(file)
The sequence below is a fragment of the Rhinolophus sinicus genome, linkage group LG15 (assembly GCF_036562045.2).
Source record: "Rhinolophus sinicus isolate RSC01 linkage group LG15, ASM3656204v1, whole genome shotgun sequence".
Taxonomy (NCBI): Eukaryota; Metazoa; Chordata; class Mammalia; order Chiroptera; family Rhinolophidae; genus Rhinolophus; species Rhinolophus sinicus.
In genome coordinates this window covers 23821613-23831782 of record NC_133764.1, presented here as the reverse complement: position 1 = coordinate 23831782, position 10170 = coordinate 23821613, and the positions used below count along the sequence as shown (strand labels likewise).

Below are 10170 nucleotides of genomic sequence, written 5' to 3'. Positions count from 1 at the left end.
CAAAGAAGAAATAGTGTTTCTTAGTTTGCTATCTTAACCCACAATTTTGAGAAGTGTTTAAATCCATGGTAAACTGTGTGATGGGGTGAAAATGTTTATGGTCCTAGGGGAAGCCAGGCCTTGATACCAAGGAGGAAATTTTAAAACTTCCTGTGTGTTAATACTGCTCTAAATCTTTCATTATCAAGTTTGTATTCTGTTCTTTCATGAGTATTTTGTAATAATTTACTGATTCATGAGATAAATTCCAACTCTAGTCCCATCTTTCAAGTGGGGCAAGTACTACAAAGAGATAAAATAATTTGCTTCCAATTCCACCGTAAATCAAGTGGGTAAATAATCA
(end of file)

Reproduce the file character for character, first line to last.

The sequence below is a fragment of the Rhinolophus sinicus genome, linkage group LG15 (assembly GCF_036562045.2).
Source record: "Rhinolophus sinicus isolate RSC01 linkage group LG15, ASM3656204v1, whole genome shotgun sequence".
Taxonomy (NCBI): Eukaryota; Metazoa; Chordata; class Mammalia; order Chiroptera; family Rhinolophidae; genus Rhinolophus; species Rhinolophus sinicus.
In genome coordinates this window covers 23821613-23831782 of record NC_133764.1, presented here as the reverse complement: position 1 = coordinate 23831782, position 10170 = coordinate 23821613, and the positions used below count along the sequence as shown (strand labels likewise).

Below are 10170 nucleotides of genomic sequence, written 5' to 3'. Positions count from 1 at the left end.
CAAAGAAGAAATAGTGTTTCTTAGTTTGCTATCTTAACCCACAATTTTGAGAAGTGTTTAAATCCATGGTAAACTGTGTGATGGGGTGAAAATGTTTATGGTCCTAGGGGAAGCCAGGCCTTGATACCAAGGAGGAAATTTTAAAACTTCCTGTGTGTTAATACTGCTCTAAATCTTTCATTATCAAGTTTGTATTCTGTTCTTTCATGAGTATTTTGTAATAATTTACTGATTCATGAGATAAATTCCAACTCTAGTCCCATCTTTCAAGTGGGGCAAGTACTACAAAGAGATAAAATAATTTGCTTCCAATTCCACCGTAAATCAAGTGGGTAAATAATCA